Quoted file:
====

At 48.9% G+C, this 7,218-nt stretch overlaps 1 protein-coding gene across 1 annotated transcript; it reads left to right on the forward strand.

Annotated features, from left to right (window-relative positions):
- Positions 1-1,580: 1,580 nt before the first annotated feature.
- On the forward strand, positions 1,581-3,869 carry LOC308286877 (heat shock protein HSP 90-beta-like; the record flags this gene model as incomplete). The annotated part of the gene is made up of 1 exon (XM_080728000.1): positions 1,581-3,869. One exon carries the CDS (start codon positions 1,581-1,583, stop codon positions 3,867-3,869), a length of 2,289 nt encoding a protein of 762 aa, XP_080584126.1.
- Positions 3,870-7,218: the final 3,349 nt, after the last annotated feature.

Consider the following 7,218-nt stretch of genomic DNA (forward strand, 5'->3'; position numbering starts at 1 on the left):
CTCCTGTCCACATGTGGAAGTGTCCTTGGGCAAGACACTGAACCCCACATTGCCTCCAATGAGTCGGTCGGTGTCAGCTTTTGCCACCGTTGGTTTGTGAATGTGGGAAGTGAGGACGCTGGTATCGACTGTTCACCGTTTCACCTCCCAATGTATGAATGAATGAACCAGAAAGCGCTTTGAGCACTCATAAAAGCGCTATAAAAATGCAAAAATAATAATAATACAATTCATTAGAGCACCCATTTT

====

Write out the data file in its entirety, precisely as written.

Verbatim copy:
At 48.9% G+C, this 7,218-nt stretch overlaps 1 protein-coding gene across 1 annotated transcript; it reads left to right on the forward strand.

Annotated features, from left to right (window-relative positions):
- Positions 1-1,580: 1,580 nt before the first annotated feature.
- On the forward strand, positions 1,581-3,869 carry LOC308286877 (heat shock protein HSP 90-beta-like; the record flags this gene model as incomplete). The annotated part of the gene is made up of 1 exon (XM_080728000.1): positions 1,581-3,869. One exon carries the CDS (start codon positions 1,581-1,583, stop codon positions 3,867-3,869), a length of 2,289 nt encoding a protein of 762 aa, XP_080584126.1.
- Positions 3,870-7,218: the final 3,349 nt, after the last annotated feature.

Consider the following 7,218-nt stretch of genomic DNA (forward strand, 5'->3'; position numbering starts at 1 on the left):
CTCCTGTCCACATGTGGAAGTGTCCTTGGGCAAGACACTGAACCCCACATTGCCTCCAATGAGTCGGTCGGTGTCAGCTTTTGCCACCGTTGGTTTGTGAATGTGGGAAGTGAGGACGCTGGTATCGACTGTTCACCGTTTCACCTCCCAATGTATGAATGAATGAACCAGAAAGCGCTTTGAGCACTCATAAAAGCGCTATAAAAATGCAAAAATAATAATAATACAATTCATTAGAGCACCCATTTT